If television shows really have replaced the novel as the preferred mirror for our busy lives, then Matthew Weiner is surely one reason. As the creator of “Mad Men” and a major contributor to “The Sopranos,” Weiner has done as much as anyone to prove that TV drama can be as emotionally rich and formally artful as any first-rate novel, while at the same time offering all the senses-saturating enchantment of great cinema.
Alan Hollinghurst’s new novel is almost as hard to pin down as it is to put down. Its real subject seems to grow more, rather than less, mysterious as the book progresses. Meanwhile, the immense assurance of the writing, the deep knowledge of the settings and periods in which the story unfolds, the mingling of cruel humour and lyrical tenderness, the insatiable interest in human desire from its most refined to its most brutally carnal, grip you as tightly as any thriller.
EDITORS' NOTE: Happy long Fourth of July weekend! Our guest editor is Matthew Hiltzik, the president and CEO of Hiltzik Strategies, a highly regarded strategic communications and consulting firm with offices in Manhattan and LA. He has worked closely with industry leaders in film, finance, sports, philanthropy, tech, music and entertainment and public affairs.
Muck Rack makes it simple to find people, tweets, or articles that mention any name, keyword, company, hashtag etc. We've compiled this guide to help you make the most of your search.
Selecting a term
Start searching tweets, articles from media outlets, articles mentioned in tweets, journalists'
names, titles and bios with some suggested searches:
Companies or Topics (e.g. iPhone, Microsoft)
Phrases (e.g. "cloud computing") — use quotes to keep the terms together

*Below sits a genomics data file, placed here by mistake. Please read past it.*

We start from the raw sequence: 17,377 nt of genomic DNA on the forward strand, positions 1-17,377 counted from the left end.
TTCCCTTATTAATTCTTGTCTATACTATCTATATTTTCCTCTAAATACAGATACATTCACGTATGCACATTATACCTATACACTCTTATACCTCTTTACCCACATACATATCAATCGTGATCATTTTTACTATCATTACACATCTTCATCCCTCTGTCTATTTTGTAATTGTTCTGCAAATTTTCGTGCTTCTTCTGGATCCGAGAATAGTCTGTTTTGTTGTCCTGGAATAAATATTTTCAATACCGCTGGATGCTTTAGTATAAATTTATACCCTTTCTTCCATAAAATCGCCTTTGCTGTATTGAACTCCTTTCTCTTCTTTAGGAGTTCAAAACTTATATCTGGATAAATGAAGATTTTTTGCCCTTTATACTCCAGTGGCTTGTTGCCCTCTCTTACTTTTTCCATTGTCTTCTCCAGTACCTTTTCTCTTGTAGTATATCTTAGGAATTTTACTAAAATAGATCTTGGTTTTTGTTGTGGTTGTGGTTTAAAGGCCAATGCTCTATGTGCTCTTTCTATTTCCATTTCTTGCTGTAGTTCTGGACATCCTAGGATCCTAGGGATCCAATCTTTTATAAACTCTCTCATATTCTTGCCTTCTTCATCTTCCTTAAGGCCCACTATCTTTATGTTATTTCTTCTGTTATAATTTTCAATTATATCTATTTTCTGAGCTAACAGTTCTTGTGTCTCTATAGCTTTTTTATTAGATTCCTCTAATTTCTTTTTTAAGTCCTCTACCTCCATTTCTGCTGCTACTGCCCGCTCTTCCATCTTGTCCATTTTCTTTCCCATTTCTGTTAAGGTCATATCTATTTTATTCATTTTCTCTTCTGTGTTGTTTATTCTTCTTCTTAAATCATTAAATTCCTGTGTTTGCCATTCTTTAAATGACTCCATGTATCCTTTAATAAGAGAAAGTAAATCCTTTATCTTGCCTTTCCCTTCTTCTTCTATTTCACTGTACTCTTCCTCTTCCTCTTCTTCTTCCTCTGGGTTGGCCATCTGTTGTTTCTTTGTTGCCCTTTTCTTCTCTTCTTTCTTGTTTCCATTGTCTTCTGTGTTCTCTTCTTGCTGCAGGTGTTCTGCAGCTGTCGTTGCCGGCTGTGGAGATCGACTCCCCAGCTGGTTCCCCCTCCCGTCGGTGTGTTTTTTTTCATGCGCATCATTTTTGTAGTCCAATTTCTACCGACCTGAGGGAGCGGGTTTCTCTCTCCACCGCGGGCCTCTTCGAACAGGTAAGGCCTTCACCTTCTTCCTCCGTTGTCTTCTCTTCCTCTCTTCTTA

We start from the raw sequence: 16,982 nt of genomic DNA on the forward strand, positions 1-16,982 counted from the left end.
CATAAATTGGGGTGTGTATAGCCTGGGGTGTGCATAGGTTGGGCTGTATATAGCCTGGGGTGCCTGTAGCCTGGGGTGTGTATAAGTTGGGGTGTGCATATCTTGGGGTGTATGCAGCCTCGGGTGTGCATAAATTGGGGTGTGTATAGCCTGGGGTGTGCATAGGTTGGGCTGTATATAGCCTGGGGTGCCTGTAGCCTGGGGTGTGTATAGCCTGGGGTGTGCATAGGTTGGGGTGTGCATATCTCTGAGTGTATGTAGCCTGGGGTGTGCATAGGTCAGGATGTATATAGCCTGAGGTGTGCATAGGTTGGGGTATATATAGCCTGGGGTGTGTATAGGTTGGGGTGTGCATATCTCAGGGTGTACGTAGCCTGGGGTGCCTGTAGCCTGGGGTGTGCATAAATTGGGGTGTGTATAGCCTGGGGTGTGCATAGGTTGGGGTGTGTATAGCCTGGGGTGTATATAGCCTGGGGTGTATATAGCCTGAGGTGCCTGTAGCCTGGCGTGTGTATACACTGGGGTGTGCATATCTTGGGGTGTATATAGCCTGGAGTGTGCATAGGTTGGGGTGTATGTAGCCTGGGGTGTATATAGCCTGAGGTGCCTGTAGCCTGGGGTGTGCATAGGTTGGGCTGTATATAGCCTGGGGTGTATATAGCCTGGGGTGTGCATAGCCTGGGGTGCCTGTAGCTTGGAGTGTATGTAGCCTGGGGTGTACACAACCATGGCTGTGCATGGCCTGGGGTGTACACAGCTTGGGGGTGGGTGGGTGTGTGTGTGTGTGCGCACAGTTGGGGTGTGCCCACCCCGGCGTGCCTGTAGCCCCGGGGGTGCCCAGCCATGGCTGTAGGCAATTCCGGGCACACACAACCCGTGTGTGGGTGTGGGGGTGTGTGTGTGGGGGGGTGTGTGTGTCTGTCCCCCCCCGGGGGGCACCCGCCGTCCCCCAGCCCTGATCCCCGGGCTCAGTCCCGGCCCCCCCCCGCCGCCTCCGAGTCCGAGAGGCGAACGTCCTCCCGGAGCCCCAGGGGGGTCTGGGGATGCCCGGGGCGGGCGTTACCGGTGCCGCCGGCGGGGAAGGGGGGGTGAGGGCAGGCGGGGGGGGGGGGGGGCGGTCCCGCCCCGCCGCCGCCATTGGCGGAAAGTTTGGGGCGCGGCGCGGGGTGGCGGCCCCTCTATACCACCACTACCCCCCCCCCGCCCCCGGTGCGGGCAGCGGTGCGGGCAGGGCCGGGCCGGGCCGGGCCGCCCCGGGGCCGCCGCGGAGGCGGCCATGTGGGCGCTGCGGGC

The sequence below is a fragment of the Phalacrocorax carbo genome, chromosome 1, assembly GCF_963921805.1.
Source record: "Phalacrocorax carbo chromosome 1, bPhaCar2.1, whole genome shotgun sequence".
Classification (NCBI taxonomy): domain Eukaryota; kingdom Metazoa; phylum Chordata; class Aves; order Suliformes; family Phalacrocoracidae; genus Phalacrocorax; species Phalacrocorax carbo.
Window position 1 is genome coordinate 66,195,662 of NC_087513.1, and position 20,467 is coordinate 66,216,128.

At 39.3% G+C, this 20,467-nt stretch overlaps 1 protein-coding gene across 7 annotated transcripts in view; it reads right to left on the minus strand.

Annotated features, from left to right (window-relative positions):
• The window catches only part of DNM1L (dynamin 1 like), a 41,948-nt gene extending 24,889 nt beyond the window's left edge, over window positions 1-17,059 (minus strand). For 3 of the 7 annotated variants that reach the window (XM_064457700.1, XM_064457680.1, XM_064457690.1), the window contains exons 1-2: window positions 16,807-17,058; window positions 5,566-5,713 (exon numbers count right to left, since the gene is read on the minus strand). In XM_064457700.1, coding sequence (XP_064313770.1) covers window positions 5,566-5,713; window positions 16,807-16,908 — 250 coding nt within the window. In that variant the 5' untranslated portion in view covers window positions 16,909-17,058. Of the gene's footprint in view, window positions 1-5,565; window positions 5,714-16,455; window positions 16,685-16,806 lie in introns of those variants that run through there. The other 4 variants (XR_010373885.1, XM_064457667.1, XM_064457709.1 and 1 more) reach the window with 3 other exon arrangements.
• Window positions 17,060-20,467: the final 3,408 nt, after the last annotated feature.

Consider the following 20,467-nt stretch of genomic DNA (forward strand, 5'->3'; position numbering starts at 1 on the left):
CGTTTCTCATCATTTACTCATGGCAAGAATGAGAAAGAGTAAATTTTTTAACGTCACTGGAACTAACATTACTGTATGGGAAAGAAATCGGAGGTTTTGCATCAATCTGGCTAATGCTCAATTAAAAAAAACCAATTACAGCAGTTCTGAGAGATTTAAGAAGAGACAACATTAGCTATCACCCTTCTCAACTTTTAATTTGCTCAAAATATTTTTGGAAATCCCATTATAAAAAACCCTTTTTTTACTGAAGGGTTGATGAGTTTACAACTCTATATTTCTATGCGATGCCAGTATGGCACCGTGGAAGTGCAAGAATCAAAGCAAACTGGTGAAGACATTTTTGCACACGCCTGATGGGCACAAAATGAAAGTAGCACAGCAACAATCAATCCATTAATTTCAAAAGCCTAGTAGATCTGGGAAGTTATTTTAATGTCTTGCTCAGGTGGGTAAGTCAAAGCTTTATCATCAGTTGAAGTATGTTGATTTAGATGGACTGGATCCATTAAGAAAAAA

Twitter handles (e.g. @username) — returns those who have mentioned or replied to
Names (e.g. "David Pogue")
Hashtags (e.g. #sxsw, #london2012)
Bio details (e.g. vegan, Olympics, father)
Muck Rack's Advanced Search allows for many boolean operators.
Find results that mention multiple specified terms, use AND or
+. For example, ensure each result contains both Elon Musk and Mark Zuckerberg by
searching Musk AND Zuckerberg or Musk + Zuckerberg.
Use the operators OR or , to broaden your search when you'd like either of
multiple terms to appear in results. (This is the default behavior of our search when no operators
are used). For example, results will contain either cake or cookie by searching cake OR cookie or cake,cookie
Use NOT or - to subtract results from your search. For
example, searching Disney will yield results about the Walt Disney Company as well as Walt Disney
World Resort. To exclude mentions of Disney World, search for Disney -World or Disney
When using one of these operators with a phrase, enclose it in quotation marks. For example, you can
find results about smartphones excluding Apple's iPhone 4S by searching smartphone -"iPhone
Exact case matching or punctuation
If you're searching for a brand name or keyword that relies on specific punctuation marks or capitalization, you can
find results that match your exact query by adding matchcase: before the keyword you're searching for, like matchcase:E*TRADE .
Use parentheses to separate multiple
boolean phrases. For example, to find journalists talking about having fun in Disney World or
Disneyland, search for ("disney world" OR disneyland) AND fun.
An asterisk can be used to search for any variation of a root word truncated by the asterisk. For example, searching for admin* will return results for administrator, administration, administer, administered, etc.
A near operator is an AND operator where you can control the distance between the words. You can vary the distance the near operation uses by adding a forward slash and number (between 0-99) such as strawberries NEAR/10 "whipped cream", which means the strawberries must exist within 10 words of "whipped cream".